Sunday, March 10, 2013

Five Years And Still Kicking!

This coming week will mark five years since I was first diagnosed with breast cancer. For anyone who's ever battled cancer, hitting that five-year benchmark is a big deal.  The reason? Your chances of recurrence are supposed to fall significantly--according to medical statistics.

As I have stated in previous blogs, I prefer not to hang my hat onto a false sense of security. I have heard of too many cases when breast cancer has reared it ugly head again 10 to 15 years after initial diagnosis. I prefer to act as if that dastardly disease is silently sleeping inside me. So I must do everything in my power to keep the monster from reawakening.

It gives me a reason not to drink alcohol and sleep more. It helps me get my ass off the couch and walk outside for a while. I don't want to forget that I had cancer. I don't want to pretend that my life went back to the way it once was. Somehow, some way, I got cancer and even though no doctor can pinpoint exactly how I got it, abusing my body certainly wasn't a help.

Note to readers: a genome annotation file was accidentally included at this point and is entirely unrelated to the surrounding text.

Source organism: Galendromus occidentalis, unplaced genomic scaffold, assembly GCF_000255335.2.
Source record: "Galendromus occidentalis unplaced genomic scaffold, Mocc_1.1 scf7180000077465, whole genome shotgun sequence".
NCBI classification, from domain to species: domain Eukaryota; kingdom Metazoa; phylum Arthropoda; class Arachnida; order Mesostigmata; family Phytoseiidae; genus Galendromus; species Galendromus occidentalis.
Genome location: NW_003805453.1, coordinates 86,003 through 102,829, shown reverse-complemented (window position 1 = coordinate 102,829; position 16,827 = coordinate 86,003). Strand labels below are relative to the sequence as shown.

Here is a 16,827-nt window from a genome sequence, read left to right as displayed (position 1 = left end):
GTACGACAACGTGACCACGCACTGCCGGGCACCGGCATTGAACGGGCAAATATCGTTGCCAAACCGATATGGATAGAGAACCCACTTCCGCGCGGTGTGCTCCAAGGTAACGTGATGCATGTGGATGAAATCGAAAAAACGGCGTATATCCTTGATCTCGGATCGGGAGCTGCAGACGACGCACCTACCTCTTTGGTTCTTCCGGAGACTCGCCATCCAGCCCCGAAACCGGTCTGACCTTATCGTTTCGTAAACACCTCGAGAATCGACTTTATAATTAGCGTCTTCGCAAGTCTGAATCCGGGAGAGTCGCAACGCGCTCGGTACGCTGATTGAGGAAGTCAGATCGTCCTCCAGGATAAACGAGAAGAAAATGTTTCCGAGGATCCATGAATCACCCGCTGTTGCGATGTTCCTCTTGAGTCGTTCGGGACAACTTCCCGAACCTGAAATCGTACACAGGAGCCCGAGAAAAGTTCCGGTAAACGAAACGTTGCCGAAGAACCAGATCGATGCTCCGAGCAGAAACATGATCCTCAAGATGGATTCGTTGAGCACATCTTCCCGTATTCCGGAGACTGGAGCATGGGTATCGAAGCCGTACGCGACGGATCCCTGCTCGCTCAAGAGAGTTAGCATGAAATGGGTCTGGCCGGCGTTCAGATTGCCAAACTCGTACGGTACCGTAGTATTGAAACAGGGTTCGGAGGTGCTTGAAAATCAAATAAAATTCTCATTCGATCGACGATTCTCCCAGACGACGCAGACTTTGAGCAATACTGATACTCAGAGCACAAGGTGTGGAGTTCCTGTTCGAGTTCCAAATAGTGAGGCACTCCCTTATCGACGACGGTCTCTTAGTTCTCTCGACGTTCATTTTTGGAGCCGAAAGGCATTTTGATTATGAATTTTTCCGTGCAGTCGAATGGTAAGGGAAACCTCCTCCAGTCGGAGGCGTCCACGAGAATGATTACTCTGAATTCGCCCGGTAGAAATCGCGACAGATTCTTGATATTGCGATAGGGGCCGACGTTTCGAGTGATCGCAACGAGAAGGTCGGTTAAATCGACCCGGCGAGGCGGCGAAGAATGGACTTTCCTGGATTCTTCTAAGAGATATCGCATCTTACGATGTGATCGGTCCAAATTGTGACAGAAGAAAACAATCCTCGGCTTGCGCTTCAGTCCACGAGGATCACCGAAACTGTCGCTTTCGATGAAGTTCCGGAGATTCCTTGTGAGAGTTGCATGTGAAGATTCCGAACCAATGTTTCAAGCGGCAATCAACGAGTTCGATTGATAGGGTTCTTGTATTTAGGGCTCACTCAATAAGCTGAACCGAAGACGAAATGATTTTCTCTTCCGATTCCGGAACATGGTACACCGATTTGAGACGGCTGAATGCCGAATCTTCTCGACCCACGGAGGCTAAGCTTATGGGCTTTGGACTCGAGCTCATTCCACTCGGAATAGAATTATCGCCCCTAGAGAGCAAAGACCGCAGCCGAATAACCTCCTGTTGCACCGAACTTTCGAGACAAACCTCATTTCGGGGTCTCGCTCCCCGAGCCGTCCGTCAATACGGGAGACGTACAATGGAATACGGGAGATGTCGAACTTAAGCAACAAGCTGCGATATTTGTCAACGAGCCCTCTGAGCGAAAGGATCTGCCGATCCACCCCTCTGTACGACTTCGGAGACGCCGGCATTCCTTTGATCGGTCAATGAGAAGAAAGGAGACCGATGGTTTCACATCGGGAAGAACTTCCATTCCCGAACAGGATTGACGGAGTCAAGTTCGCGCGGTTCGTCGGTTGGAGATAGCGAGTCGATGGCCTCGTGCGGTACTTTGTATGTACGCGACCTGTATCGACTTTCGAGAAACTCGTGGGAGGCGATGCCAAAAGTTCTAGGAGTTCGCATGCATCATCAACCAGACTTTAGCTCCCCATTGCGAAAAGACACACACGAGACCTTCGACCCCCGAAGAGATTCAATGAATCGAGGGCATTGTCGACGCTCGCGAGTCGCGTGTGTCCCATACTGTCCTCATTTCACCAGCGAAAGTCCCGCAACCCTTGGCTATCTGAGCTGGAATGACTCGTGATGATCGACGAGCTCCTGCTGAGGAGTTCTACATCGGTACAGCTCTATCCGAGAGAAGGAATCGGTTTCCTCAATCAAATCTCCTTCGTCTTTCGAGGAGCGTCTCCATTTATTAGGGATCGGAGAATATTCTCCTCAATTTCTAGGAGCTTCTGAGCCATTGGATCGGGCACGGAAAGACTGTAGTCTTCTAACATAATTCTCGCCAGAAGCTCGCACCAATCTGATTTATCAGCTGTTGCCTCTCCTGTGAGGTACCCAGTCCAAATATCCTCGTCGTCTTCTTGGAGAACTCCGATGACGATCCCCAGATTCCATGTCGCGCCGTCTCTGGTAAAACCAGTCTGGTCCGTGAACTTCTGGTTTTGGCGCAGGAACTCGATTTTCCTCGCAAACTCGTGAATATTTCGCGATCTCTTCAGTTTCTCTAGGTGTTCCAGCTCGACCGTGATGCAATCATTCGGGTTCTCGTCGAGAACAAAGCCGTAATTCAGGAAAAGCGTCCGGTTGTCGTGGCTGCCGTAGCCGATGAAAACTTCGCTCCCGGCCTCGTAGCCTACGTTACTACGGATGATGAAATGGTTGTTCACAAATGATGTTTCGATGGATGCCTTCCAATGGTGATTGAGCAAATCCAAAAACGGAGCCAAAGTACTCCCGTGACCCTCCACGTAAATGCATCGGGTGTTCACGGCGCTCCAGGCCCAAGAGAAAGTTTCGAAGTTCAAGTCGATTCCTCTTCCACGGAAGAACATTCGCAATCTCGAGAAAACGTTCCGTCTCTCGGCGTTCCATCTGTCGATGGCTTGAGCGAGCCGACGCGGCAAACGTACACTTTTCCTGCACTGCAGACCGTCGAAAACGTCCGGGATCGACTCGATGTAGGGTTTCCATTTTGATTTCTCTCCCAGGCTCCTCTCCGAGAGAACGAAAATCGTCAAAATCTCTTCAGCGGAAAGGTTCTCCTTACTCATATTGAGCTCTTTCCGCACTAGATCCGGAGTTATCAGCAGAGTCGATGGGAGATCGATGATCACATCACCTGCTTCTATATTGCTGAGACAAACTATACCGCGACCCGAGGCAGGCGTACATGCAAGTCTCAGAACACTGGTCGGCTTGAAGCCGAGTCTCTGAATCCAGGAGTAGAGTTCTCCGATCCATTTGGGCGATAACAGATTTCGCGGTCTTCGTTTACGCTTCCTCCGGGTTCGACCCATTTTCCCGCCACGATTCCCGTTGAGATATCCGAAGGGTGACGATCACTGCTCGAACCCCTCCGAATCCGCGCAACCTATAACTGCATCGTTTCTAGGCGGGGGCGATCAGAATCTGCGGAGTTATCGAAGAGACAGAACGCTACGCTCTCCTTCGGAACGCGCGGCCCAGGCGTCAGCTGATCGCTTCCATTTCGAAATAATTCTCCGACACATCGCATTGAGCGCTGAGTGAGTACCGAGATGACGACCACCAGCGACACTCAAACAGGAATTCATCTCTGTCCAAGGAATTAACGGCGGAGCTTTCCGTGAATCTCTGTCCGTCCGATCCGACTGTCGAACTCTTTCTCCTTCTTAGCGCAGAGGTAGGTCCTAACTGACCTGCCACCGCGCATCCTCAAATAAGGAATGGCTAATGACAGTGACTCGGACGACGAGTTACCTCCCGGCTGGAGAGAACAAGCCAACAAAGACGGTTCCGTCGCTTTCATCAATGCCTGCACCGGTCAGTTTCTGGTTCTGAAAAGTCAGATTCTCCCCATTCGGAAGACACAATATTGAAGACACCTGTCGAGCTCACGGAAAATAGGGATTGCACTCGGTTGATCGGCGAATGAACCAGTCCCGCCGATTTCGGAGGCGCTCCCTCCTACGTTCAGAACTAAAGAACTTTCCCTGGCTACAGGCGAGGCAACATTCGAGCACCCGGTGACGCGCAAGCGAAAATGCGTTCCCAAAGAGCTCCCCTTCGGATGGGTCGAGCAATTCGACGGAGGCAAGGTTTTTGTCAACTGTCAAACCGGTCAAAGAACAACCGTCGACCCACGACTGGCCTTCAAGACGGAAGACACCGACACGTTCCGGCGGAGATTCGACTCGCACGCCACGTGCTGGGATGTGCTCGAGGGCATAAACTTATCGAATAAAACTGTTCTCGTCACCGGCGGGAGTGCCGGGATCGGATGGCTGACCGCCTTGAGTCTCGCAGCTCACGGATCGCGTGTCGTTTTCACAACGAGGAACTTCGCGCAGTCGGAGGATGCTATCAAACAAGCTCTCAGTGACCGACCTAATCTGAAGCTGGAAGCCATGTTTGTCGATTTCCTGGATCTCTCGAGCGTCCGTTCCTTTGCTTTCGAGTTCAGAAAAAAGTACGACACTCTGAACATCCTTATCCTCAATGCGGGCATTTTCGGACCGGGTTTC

Then again, there's probably more to it then just exercising and eating right. There's been a lot of hype about stress lately and how it fuels illness and disease. So it's no surprise that meditation is having a renaissance. When Oprah starts praising it, you know that's the beginning of a trend. If you sit still for awhile, it holds stress at arm's length, keeping it from totally invading your brain.


Beyond that, there are two decisions I made this past year to better my health. I quit drinking and started seeing a therapist. These choices required hard change from me. But now that I have the perspective, I know they were so very smart and right. The sobriety gave me clarity and the therapy gave me insight.

Armed with these newfound tools, I feel as though I have slowly climbed out of hole. I don't think feeling hopeless is good for fighting cancer. To hit the five year mark, you've got to attack on all fronts--physical, mental, spiritual. Every battle is personal. It' is up to you to find the weak links and fix them.

I don't claim to have a blanket remedy for everyone.  I do I know I'm still healthy and alive five years after being told I had Stage 3 breast cancer. For me, kicking cancer keeps me on my toes.

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